Mayor Sanders says that even before the adoption of the state's new CalGreen building codes next January, California will have some of the most stringent environmental building standards in the country.
"We want to reward those developers who exceed California green building standards and to build in flexibility so that green solutions can be customized for different types of buildings ranging from hotels, to condos, to offices," the mayor said.
Called Centre City Green, the program is under development by the Centre City Development Corporation, CCDC, working on behalf of the Redevelopment Agency for the City of San Diego.
San Diego's new Hotel Indigo is LEED certified. (Photo courtesy IHG America's New Hotels)
The program will use incentives such as increased building density, faster permitting, development code variances, support of "green team" specialists, and public recognition to encourage building owners to use less water and less energy, and provide healthy indoor and outdoor spaces.
Mayor Sanders was joined by Council President Pro Tem Kevin Faulconer, CCDC officials and representatives of organizations including the U.S. Green Building Council, California Center for Sustainable Energy, San Diego Gas & Electric, and the building industry.
The Earth Day announcement was made at Strata, a new, 24-story luxury apartment tower slated to be the first LEED Silver-certified residential high-rise in the city.
Developed by The Hanover Company of Houston, Strata meets the guidelines for more rigorous Silver certification under the U.S. Green Building Council's Leadership in Energy and Environmental Design, LEED, rating program that includes the use of landscaped green roofs.
Strata and its neighbor, the LEED-certified Hotel Indigo, were two of the first projects to use CCDC's incentive program that allow developers to add square footage to their projects in exchange for installing green roofs. The rooftop plants serve as insulation, reducing the energy needed for heating and cooling. and they improve downtown air quality.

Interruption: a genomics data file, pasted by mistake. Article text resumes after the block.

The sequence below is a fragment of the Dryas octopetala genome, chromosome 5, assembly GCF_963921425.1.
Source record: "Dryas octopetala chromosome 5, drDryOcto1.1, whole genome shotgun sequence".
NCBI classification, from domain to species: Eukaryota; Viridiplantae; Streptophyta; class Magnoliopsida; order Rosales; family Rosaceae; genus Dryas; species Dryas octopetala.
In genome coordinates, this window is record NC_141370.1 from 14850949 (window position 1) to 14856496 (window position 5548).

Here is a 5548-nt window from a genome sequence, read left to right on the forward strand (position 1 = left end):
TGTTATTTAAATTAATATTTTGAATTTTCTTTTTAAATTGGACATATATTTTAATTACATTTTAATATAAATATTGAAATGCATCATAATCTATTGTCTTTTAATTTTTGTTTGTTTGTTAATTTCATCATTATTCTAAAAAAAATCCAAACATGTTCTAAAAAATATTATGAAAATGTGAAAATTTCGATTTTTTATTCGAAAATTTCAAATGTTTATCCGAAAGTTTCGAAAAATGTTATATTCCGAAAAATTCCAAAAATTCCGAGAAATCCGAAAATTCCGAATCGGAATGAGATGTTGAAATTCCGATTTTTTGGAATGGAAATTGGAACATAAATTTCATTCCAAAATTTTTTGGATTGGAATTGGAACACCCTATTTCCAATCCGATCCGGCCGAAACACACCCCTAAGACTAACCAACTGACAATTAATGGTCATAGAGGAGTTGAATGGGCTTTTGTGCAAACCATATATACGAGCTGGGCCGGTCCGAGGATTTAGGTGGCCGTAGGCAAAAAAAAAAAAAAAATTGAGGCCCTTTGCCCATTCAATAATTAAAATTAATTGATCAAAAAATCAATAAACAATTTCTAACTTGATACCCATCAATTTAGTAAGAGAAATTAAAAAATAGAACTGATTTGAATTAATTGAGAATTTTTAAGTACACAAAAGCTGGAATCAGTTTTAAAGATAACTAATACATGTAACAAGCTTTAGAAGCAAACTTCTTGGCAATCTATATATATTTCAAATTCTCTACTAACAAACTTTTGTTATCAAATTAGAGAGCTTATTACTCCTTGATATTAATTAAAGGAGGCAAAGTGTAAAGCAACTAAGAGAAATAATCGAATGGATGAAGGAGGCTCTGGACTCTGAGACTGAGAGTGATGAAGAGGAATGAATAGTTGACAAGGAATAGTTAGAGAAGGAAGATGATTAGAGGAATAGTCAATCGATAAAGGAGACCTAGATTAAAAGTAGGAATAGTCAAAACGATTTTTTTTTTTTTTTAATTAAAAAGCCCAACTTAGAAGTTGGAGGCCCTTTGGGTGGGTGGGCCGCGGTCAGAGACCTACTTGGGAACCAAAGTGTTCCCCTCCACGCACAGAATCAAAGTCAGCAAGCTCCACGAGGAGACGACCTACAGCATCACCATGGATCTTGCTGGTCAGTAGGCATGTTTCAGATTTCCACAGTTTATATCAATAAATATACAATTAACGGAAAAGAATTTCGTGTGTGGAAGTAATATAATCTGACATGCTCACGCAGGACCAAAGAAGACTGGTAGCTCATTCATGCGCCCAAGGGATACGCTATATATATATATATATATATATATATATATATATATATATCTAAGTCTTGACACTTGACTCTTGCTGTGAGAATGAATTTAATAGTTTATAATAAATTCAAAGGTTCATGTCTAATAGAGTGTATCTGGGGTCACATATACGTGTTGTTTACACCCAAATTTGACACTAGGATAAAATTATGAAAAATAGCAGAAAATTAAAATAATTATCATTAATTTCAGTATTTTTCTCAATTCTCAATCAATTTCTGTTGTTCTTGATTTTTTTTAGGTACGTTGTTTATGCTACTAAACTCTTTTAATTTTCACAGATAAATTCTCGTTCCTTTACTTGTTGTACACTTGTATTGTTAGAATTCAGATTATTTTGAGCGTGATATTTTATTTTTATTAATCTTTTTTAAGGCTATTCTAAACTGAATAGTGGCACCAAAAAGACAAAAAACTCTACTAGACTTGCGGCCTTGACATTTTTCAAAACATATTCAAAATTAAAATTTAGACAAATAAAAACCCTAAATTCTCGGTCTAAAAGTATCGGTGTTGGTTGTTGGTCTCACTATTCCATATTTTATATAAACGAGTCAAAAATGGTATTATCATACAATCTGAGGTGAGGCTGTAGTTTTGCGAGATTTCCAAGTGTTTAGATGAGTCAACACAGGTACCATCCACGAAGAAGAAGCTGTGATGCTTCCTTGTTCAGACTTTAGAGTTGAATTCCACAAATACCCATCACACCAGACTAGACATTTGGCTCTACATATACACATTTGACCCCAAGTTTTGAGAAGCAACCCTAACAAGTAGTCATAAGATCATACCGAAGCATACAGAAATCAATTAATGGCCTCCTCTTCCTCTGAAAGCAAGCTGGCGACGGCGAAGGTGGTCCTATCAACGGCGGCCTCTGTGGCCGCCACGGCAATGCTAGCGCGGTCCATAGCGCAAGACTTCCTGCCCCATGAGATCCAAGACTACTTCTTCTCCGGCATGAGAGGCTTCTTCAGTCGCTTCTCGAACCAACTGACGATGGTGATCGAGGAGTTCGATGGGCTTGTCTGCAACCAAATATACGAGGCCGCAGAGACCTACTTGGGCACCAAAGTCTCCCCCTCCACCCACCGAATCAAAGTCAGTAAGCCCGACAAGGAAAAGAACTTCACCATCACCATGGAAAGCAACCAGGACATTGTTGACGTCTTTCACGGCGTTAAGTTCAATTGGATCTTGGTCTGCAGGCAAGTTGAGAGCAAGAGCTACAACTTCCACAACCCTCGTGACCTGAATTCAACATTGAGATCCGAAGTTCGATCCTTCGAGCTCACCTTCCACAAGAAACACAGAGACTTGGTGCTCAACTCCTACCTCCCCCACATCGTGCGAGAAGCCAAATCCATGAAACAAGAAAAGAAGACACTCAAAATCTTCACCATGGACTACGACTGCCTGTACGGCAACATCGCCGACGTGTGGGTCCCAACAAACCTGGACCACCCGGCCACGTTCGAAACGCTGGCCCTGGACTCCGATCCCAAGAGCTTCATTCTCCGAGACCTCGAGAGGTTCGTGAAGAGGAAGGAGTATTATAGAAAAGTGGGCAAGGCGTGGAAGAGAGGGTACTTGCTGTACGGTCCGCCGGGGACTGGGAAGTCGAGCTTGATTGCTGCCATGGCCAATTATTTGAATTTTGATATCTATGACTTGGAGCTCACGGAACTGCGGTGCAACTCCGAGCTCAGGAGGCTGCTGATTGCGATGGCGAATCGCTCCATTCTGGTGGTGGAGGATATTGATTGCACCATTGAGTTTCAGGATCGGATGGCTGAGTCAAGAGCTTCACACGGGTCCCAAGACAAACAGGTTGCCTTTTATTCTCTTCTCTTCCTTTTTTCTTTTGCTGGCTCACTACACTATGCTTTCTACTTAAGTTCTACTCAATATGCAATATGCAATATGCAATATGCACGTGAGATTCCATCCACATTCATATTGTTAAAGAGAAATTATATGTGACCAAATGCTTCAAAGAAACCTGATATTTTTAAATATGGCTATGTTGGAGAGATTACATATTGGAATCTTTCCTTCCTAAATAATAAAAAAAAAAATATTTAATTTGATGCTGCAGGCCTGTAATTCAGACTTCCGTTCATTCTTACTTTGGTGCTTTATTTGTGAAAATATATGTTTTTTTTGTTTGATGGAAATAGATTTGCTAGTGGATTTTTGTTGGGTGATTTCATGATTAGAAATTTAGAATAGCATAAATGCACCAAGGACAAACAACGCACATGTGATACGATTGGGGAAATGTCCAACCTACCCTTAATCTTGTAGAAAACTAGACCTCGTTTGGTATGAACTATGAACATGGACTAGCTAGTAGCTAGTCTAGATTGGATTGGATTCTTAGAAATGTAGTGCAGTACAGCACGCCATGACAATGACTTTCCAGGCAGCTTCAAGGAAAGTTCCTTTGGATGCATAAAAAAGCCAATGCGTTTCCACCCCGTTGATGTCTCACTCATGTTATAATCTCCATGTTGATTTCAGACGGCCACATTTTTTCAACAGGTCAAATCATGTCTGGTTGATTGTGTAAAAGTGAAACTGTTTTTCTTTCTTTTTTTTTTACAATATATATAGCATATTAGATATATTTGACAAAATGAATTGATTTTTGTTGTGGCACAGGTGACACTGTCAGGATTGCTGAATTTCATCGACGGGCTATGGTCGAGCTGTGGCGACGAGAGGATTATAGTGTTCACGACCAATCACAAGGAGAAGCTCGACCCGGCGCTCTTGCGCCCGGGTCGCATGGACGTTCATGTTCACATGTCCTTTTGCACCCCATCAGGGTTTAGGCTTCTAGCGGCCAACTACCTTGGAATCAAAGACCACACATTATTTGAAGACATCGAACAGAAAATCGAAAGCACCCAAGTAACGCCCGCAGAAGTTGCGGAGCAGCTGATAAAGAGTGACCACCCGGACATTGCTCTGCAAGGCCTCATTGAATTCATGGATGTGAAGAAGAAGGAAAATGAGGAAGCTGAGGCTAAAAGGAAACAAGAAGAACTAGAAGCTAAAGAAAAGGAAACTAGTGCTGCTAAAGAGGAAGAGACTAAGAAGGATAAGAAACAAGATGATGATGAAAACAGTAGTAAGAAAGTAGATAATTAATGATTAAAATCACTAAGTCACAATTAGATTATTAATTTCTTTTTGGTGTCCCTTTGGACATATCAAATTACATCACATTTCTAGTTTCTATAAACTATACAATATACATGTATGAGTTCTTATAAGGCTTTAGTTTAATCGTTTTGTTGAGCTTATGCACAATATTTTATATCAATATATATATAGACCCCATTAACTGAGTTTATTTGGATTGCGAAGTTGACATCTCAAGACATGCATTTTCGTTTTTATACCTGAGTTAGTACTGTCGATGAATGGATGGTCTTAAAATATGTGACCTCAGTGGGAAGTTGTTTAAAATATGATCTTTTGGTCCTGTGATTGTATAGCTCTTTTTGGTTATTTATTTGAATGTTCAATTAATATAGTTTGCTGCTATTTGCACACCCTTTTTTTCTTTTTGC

Faulconer, who represents downtown San Diego, said, "Building green and renovating downtown's older buildings are critically important because an estimated 40 percent of carbon emissions in the U.S. come from buildings."
Faulconer said CCDC is developing a lighting master plan with new energy-efficient lighting strategies for downtown buildings, streets and sidewalks. San Diego Gas & Electric donated more than $100,000 to fund these lighting innovations.
A pilot "Green Streets" program to create healthier outdoor spaces that are more pedestrian and bike friendly, add more greenery, reduce automobile demand, support transit, use less energy and water, improve air quality and reduce stormwater pollution in the San Diego Bay, Faulconer said.
Sony Electronics headquarters in San Diego is a LEED Gold certified building. (Photo by Sony Electronics)
CCDC chairman Fred Maas announced that Centre City Green would issue plaques that greener buildings could display to raise public awareness. "Most important," said Maas, "these programs will have specific performance measures so we can quantify our success in meeting or exceeding state goals for improving air and water quality, reducing our water and energy consumption, and lowering greenhouse gas emissions."
Today, the U.S. Green Building Council Institute announced that the Sony Electronics headquarters building in San Diego is the newest U.S. facility to earn the LEED Gold certification.
Nearly 15 percent of the building's materials are sourced within 500 miles of the site, 47 percent use recycled materials, and a minimum of 75 percent of the wood used in the framing, flooring and furniture is certified by the nonprofit Forest Stewardship Council, which promotes responsible forest management.
Open space accounts for 29 percent of the lot, with vegetation making up 52 percent, more than double the LEED requirement. There are 80 bicycle racks, 140 spaces reserved for carpool vehicles, and 76 set aside for fuel-efficient vehicles, to promote the reduction of greenhouse gas emissions.
In hot, dry San Diego, the Sony building uses low-flow water fixtures and captures 90 percent of stormwater runoff onsite.
Energy performance is maximized by 22.6 percent with the installation of lighting sensors and variable speed drives for air conditioning units.
Solar panels are installed on the building's parking garage to collect energy for the local utility company, a feature that offsets nearly five percent of the building's total energy cost.
Copyright Environment News Service (ENS) 2010. All rights reserved.